Happening Now in the Garden:
May 17, 2010

by Eric Shalit | May 17th, 2010

This is the first installment of what I hope will be a regular feature. There’s always something interesting and amazing happening in the garden. My enthusiasm for documenting it is sometimes not there. Then there’s the matter of producing a photo worth sharing with you. I have some photos of blurry bees in the Ceanothus I was hoping to post. The bees didn’t look at all blurry in real life. I really should read my camera’s manual. Enough excuses. Here are a few bold plants strutting their stuff.

Actinidia kolomikta (Variegated Kiwi Vine). I believe this is a male plant, as it produces no fruit.

Lithocarpus densiflorus 'echinoides'. The shrub form of the Tanoak. I bought this as a seedling from Mark Mueller of Fairmeadow Nursery (Olympia), who grew it from acorns he collected in the Siskyou Mountains of Oregon. I have another from a different source. The one shown here has much glossier leaves. I enjoy the new foliage of this plant at least as much as the peony flower below.

Here's another image of the Lithocarpus densiflorus 'echinoides', showing the newly forming acorns. The name Tanoak refers to its tannin-rich bark, used in the past for tanning leather before the use of modern synthetic tannins. Lithocarpus densiflorus, commonly known as the Tanoak or Tanbark-oak, is an evergreen tree in the beech family Fagaceae, native to the western United States, in California as far south as the Transverse Ranges and north to southwest Oregon. I believe I read it is considered to be a link between the oaks and beeches.

Trachycarpus wagnerianus (Dwarf Chusan Palm) beginning to bloom. This is a less common palm than the T. fortunei (Chinese Windmill Palm) commonly grown here in Seattle. T. wagnerianus has significantly stiffer foliage and a narrower crown with age than T. fortunei. This plant is unknown in the wild and is thought to have originated in Japan.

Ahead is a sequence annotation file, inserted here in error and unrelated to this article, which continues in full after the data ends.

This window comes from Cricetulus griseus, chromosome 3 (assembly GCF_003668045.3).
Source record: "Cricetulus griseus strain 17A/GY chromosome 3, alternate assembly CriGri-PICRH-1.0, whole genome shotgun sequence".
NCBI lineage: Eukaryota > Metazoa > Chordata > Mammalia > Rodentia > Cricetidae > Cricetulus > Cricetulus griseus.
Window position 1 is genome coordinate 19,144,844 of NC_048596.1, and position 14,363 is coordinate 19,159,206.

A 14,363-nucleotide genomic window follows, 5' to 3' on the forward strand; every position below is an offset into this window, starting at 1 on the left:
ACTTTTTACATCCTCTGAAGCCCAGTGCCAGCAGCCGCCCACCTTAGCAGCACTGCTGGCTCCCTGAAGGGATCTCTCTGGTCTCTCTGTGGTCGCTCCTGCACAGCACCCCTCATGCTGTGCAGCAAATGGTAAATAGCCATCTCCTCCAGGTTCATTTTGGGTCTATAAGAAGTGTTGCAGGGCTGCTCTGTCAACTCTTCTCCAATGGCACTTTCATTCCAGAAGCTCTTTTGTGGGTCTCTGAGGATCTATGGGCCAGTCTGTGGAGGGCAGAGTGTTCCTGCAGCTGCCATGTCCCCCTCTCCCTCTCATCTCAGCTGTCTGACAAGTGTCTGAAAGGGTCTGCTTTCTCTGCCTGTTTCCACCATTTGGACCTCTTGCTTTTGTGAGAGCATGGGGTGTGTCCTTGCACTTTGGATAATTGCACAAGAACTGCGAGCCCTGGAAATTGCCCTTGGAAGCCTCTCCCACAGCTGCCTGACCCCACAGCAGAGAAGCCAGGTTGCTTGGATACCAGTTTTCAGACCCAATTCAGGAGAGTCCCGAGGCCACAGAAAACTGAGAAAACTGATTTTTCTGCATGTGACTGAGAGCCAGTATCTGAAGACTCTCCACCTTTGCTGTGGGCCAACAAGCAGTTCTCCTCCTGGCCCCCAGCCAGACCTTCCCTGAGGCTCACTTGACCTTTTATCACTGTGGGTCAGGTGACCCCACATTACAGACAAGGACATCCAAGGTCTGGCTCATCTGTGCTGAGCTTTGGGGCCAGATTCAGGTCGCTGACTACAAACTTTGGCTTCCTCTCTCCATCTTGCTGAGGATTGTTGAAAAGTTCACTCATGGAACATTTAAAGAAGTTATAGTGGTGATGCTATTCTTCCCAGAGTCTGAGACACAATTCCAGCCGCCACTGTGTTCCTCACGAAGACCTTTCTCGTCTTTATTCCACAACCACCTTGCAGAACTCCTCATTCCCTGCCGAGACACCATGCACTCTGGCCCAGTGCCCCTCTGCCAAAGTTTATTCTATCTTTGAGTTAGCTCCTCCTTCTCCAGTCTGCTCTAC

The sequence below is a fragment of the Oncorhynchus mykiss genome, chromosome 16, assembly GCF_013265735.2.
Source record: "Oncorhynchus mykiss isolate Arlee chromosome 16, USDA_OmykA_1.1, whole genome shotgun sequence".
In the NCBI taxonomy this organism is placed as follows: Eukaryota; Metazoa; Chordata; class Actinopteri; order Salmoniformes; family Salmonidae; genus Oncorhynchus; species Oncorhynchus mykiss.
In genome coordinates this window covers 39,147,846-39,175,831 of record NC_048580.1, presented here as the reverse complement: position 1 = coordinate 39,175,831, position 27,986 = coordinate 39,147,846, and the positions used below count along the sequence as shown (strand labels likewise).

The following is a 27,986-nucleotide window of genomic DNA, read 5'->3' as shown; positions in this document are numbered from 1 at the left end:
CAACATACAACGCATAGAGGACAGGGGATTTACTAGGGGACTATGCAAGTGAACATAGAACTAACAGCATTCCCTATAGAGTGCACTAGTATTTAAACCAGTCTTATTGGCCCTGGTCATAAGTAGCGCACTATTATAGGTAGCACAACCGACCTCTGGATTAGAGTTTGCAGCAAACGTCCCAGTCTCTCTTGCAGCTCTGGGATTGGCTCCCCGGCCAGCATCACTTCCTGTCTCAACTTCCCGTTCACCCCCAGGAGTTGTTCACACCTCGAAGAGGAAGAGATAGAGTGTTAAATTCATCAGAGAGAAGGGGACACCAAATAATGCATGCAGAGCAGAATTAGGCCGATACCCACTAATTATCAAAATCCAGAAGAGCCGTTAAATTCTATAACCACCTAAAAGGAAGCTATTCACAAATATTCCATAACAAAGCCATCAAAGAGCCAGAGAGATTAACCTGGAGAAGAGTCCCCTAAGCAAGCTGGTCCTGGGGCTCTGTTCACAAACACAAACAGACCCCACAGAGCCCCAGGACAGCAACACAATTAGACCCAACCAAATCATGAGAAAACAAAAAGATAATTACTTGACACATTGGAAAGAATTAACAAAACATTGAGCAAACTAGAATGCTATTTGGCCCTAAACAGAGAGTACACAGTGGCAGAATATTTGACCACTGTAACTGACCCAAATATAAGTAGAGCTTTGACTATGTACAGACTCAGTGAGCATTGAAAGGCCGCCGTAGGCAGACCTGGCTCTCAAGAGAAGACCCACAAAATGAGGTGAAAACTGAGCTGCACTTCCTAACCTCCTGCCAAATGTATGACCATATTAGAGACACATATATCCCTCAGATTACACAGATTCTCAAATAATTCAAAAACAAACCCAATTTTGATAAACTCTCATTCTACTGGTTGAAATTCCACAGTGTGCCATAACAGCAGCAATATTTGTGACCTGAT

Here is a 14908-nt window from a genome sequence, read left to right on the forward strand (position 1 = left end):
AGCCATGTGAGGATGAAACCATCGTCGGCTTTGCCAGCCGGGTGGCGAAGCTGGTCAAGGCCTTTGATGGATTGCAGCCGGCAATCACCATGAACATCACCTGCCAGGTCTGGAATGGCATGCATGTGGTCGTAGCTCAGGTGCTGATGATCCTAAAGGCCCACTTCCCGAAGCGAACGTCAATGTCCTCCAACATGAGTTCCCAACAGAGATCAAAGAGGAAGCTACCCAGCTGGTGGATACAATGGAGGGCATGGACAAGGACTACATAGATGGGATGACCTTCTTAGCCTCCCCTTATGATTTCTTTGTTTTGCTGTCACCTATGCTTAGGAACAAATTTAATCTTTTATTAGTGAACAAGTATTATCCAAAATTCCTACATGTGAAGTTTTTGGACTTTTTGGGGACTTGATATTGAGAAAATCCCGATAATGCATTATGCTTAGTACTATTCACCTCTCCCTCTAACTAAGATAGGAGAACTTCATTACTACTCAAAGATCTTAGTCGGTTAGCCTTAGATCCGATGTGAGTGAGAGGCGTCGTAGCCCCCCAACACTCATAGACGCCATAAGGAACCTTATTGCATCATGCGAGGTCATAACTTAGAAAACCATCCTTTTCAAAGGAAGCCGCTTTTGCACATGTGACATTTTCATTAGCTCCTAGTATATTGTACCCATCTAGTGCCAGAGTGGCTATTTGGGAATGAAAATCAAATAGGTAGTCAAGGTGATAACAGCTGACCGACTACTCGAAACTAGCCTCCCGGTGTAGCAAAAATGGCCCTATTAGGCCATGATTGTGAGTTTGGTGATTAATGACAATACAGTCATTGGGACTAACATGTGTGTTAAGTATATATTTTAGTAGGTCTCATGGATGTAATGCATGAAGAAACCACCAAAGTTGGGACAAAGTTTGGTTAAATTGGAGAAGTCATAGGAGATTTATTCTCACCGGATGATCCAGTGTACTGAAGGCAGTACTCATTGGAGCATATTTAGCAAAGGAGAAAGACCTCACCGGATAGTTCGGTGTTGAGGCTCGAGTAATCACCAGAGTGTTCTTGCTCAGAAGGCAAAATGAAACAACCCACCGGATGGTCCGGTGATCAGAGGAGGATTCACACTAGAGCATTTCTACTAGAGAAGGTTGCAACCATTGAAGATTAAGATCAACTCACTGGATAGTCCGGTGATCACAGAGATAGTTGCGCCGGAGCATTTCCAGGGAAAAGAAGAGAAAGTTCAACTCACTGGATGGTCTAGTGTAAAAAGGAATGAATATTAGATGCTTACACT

I don't know the name of this peony. Its flowers are a delicious chiffon citron color, and peak out, somewhat hidden within the foliage. The back garden is not as floriferous as it once was, having become more shaded and dominated by eucalyptus, bamboos, palms, and broadleaf evergreens. This textural garden makes a dramatic setting for anything that blooms.

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No Responses to “Happening Now in the Garden:
May 17, 2010”

  1. Oh man! I’m so jealous, okay make that happy for you. I’ve been trying to growing Trachycarpus wagnerianus for years. My specimens have been so small that they freeze out.

    Any suggestions you may have would be appreciated. Do you overwinter yours in a protected space?

    Oh Calycanthus! Jealous again, love your new site!

  2. Eric Shalit says:


    Looks like you’re on Vashon Island. Are your palm specimens that are freezing out in pots? If yes, get them in the ground. That will give them an extra zone of hardiness. Completely hardy here in West Seattle with no protection, just a stone’s throw from where you are.
    Best wishes,

  3. Thanks for the tip Eric. Have you planted or tried to grow any of the other Trachycarpus: http://www.plantapalm.com/vpe/palmkey/trachykey/trachykey.htm

  4. Oh one more thing. Where can I buy this palm in the Puget Sound region?

  5. Eric Shalit says:


    I have Trachycarpus fortunei, T. takil, Chamaeops humilis, T. wagnerianus, T. manipur.

    L&B Nursery in north Seattle is a good place to buy palms. I think it would be unusual for them to have T. wagnerianus.


    You might visit the northwest palms & subtropicals board. That’s where the most serious collectors hang out. Sometimes people are selling plants or know of a source.


    You can grow them from seed too!